The metal ions which may be sequestered by the composition of this invention are those cations having a valence of two or more, such as the ions of chromium, copper, nickel, tin, aluminum, cobalt, platinum, palladium, rhodium, iridium, ruthenium, osmium, zirconium, hafnium, the rare earths such as gadolinium, europium, neo dymium, the actinides such as uranium, and especially iron in the ferric (1%) state.
The tris(hydroxymethyl)phosphine oxide component of the synergistic sequestrant mixture need not be introduced into an aqueous system for containing metal cations as such, because it may be formed in situ in known manner from various known precursors, such as tris(hydroxymethyl)phosphine and tetrakis(hydroxymethyl) phosphonium halide. Generally, at a pH above 7, the tetrakis (hydroxymethyl)phosphonium salts are converted to the corresponding tris(hydroxymethyl)phosphine which undergoes oxidation to produce the phosphine oxide.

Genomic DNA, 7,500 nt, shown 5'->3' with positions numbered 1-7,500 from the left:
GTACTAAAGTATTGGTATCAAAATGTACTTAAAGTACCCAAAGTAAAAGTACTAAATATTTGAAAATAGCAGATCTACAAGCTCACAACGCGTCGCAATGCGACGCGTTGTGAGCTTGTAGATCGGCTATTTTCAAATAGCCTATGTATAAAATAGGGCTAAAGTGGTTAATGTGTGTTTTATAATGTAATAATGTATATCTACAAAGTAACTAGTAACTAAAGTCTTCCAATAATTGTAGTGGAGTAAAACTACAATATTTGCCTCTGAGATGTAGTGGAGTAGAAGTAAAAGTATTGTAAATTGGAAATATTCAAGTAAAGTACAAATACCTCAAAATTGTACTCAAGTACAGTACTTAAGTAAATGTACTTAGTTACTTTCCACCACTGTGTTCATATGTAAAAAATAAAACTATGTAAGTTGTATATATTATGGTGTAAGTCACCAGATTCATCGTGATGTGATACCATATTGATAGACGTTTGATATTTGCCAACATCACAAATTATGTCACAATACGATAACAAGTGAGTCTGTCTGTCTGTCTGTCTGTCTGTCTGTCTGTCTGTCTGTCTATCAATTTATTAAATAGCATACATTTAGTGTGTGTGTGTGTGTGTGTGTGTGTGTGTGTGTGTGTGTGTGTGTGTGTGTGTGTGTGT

The tris(N,N-diacetoaminomethyl)phosphine component of the sequestrant mixtures of this invention is preferably employed as its sodium (STDAMP) or potassium (KTDAMP) salt to increase water solubility. u
The synergistic action of the sequestrant composmon of this invention varies with the pH of the aqueous system as well as with the mole ratio of the components in the mixture. The sequestrant mixtures of this invention display synergistic activity towards ferric iron in the pH range from about 7-9 for mole ratio blends between about 25/75 and 95/5, at pH values up to 10 for the mole ratio blends between about 50/50 and 95/5, and at a pH value up to about 11 for the 90/10 mole ratio blend. The synergistic activity of the sequestrant mixtures is evidenced in more acid media as low as about pH 5 for mole ratios of reactants from about 25/75 to 90/10 and to about pH 4 for reactant mole ratios between about 25/ and 50/50 and in the region of the /10 mole ratio.